The views from Camp 2 can be spectacular if there are no clouds.

guide to mount trusmadi

Camp 2: Home in the clouds (plus leeches)

Pushing for the Summit

The summit attempt should begin at 1.30am. Take some food, visit the toilet and hit the trail behind the cabins. This will be your toughest day.

The 4+ km route to the summit is not a straight upslope. The first challenge: two false summits. The second: the terrain, especially after rain, is slippery and tricky. It’s a killer combo of multiple technical sections requiring ropes, slopes covered in mud and roots, fallen trees, and rocky scrambles.

Trail? What trail?

The forests on the mountain are filled with pitcher plants of all shapes & sizes

A large pitcher plant similar to Nepenthes x Trusmadiensis

As the trail climbs higher, the trees give way to pitcher plants. Mount Trusmadi is especially famous for the Nepenthes x Trusmadiensis, a pitcher plant found only on the mountain. On both false summits, there are gardens of weird-looking trees and pitcher plants, especially on the second.

For those more interested in the view, Mount Kinabalu appears on the right, just after the second false summit. On a clear day, views are gorgeous.

Sadly, three days of rain made the summit route a muddy slush that was impassable when I attempted Mount Trusmadi, and I turned back for safety.

guide to mount trusmadi

Mount Kinabalu, viewed from Mount Trusmadi

Returning to Camp

To return to camp before dark (1900 hours), this is schedule planned out with the guides:

  • 0730 hrs – Reach summit
  • 1130 hrs – Return & reach Camp 2
  • 1330 hrs – Leave Camp 2
  • 1730 hrs+ – Reach Base Camp

The guides are instructed to advise trekkers to turn back to Camp 2 by around 0830 hours, because the way down is much harder than climbing up. Lunch is normally served at midday at Camp 2. Any later and the cooks will not be able to make it back to the Base Camp to cater for the next round of trekkers.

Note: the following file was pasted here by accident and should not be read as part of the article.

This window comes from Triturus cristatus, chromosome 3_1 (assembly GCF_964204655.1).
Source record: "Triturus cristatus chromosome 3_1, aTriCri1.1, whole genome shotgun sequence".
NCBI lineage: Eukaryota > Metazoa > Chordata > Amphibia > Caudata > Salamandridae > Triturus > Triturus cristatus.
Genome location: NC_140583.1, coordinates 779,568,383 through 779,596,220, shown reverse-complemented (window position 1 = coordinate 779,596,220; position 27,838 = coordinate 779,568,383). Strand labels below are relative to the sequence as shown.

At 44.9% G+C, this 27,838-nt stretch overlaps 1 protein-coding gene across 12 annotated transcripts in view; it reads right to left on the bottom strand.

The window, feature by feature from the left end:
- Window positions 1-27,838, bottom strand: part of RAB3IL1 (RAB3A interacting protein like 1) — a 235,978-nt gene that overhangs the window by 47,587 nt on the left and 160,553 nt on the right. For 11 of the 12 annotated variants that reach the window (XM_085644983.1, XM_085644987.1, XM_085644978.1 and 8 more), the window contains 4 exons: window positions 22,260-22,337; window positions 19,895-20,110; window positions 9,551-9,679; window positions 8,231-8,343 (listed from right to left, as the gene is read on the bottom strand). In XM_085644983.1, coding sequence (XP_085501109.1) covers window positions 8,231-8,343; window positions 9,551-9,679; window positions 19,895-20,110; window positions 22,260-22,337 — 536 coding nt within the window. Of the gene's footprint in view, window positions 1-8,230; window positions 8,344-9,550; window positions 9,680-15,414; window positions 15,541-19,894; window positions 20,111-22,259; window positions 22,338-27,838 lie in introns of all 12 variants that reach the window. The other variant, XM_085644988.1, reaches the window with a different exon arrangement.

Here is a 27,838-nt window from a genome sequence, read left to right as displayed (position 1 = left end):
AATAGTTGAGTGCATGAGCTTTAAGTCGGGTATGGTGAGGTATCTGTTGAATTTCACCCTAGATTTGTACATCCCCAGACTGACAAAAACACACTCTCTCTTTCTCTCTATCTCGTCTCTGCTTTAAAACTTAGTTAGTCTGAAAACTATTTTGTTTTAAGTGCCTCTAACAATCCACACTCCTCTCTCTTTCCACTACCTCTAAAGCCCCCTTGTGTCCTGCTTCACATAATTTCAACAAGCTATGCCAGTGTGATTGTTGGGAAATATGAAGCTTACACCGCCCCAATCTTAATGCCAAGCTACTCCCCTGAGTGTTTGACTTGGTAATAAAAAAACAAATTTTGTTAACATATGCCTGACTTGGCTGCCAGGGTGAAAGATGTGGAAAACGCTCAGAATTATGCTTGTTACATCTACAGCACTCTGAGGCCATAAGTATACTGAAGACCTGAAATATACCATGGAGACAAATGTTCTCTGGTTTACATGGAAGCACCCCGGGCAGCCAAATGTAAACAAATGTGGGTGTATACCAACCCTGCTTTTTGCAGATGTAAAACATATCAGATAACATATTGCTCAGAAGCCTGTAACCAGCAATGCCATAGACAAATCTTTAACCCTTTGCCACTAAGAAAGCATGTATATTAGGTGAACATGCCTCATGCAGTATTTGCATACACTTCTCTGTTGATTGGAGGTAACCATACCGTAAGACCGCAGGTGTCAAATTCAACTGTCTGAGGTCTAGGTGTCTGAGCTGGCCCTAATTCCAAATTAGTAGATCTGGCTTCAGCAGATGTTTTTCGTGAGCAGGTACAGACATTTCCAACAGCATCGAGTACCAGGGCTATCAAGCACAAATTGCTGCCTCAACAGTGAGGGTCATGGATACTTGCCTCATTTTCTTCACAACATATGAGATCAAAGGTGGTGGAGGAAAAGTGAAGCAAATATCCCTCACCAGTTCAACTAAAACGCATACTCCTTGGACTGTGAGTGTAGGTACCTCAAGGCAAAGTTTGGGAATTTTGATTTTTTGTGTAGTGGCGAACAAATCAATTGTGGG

The return 7 km will be a hard slog, made worse by rivers swollen by rain and fatigue from attempting the summit. Anticipate a lot of swear words and regret for signing up for this torture. But, in my experience, after a cold shower and a hot meal at Base Camp later, all will be good for the long drive back to Kota Kinabalu.

Costs:

Because of its inaccessibility and the monopoly companies have over the trails, expect climbing Mount Trusmadi to be more expensive than Mount Kinabalu. My package, with food and transfers all included, set me back around 1400 RM.

With beds like these, a sleeping bag is a luxury

Things to Bring:

Pack accordingly for three days’ worth of being outdoors in a wet environment.

Because the travel agency often outsources their guides, there can be some miscommunication when it comes to the situation on the ground. Nowhere is this most obvious than in the recommended packing lists. Three things are absolutely necessary for a less hazardous summit attempt:

  1. Sleeping bag – Nights at Camp 2 fall to 10’C at night, especially when it’s raining, and the basic accommodation at the camps can be hard on the back. The guides may have extra sleeping bags, but don’t risk it. Bring your own.
  2. Water-resistant backpack cover – It will rain, and even if it doesn’t, there will be a lot of chances to get wet (condensation, river crossings, puddles). A good backpack cover is the difference between dry warm clothes at camp and a waterlogged bag.
  3. Headlamp – For the summit attempt. It will free your hands to scramble up and down Trusmadi’s slopes.
guide to mount trusmadi

Views over the Sabah hills from the forest trail

About Author

Yap Xiong
Yap Xiong

Yap Xiong is a: Full-time cubicle monkey. Student of the Arabic Language. Part-time running addict. Mud-seeker at McRitchie Reservoir. Get-hands-dirty geocacher. Lover of short sentences.